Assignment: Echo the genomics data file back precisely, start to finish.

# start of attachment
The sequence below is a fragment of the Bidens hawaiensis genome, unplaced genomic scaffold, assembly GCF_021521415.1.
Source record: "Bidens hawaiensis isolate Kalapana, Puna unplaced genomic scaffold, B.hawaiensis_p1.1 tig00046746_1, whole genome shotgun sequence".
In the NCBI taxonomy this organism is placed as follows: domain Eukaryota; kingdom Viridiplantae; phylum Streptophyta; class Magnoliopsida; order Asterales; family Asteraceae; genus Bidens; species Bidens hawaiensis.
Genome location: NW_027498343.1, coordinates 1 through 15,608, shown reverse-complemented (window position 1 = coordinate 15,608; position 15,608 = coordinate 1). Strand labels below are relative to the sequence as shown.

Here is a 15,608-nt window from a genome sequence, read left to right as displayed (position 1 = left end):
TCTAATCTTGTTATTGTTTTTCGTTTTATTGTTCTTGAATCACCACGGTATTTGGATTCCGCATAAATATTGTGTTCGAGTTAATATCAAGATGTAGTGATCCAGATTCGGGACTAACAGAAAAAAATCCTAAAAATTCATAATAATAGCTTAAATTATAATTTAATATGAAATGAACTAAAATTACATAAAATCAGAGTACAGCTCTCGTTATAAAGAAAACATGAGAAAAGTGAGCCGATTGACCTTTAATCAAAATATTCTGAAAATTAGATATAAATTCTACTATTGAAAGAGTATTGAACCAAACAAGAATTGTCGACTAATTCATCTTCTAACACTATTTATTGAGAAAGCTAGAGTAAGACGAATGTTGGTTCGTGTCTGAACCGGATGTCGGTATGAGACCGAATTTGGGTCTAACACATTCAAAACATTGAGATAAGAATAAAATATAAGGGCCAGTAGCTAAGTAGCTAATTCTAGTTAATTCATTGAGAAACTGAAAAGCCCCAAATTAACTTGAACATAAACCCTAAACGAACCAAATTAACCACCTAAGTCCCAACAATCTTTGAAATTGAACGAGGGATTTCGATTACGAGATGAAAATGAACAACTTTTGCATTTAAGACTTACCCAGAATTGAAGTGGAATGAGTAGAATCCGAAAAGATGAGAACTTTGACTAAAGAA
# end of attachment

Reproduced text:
The sequence below is a fragment of the Bidens hawaiensis genome, unplaced genomic scaffold, assembly GCF_021521415.1.
Source record: "Bidens hawaiensis isolate Kalapana, Puna unplaced genomic scaffold, B.hawaiensis_p1.1 tig00046746_1, whole genome shotgun sequence".
In the NCBI taxonomy this organism is placed as follows: domain Eukaryota; kingdom Viridiplantae; phylum Streptophyta; class Magnoliopsida; order Asterales; family Asteraceae; genus Bidens; species Bidens hawaiensis.
Genome location: NW_027498343.1, coordinates 1 through 15,608, shown reverse-complemented (window position 1 = coordinate 15,608; position 15,608 = coordinate 1). Strand labels below are relative to the sequence as shown.

Here is a 15,608-nt window from a genome sequence, read left to right as displayed (position 1 = left end):
TCTAATCTTGTTATTGTTTTTCGTTTTATTGTTCTTGAATCACCACGGTATTTGGATTCCGCATAAATATTGTGTTCGAGTTAATATCAAGATGTAGTGATCCAGATTCGGGACTAACAGAAAAAAATCCTAAAAATTCATAATAATAGCTTAAATTATAATTTAATATGAAATGAACTAAAATTACATAAAATCAGAGTACAGCTCTCGTTATAAAGAAAACATGAGAAAAGTGAGCCGATTGACCTTTAATCAAAATATTCTGAAAATTAGATATAAATTCTACTATTGAAAGAGTATTGAACCAAACAAGAATTGTCGACTAATTCATCTTCTAACACTATTTATTGAGAAAGCTAGAGTAAGACGAATGTTGGTTCGTGTCTGAACCGGATGTCGGTATGAGACCGAATTTGGGTCTAACACATTCAAAACATTGAGATAAGAATAAAATATAAGGGCCAGTAGCTAAGTAGCTAATTCTAGTTAATTCATTGAGAAACTGAAAAGCCCCAAATTAACTTGAACATAAACCCTAAACGAACCAAATTAACCACCTAAGTCCCAACAATCTTTGAAATTGAACGAGGGATTTCGATTACGAGATGAAAATGAACAACTTTTGCATTTAAGACTTACCCAGAATTGAAGTGGAATGAGTAGAATCCGAAAAGATGAGAACTTTGACTAAAGAA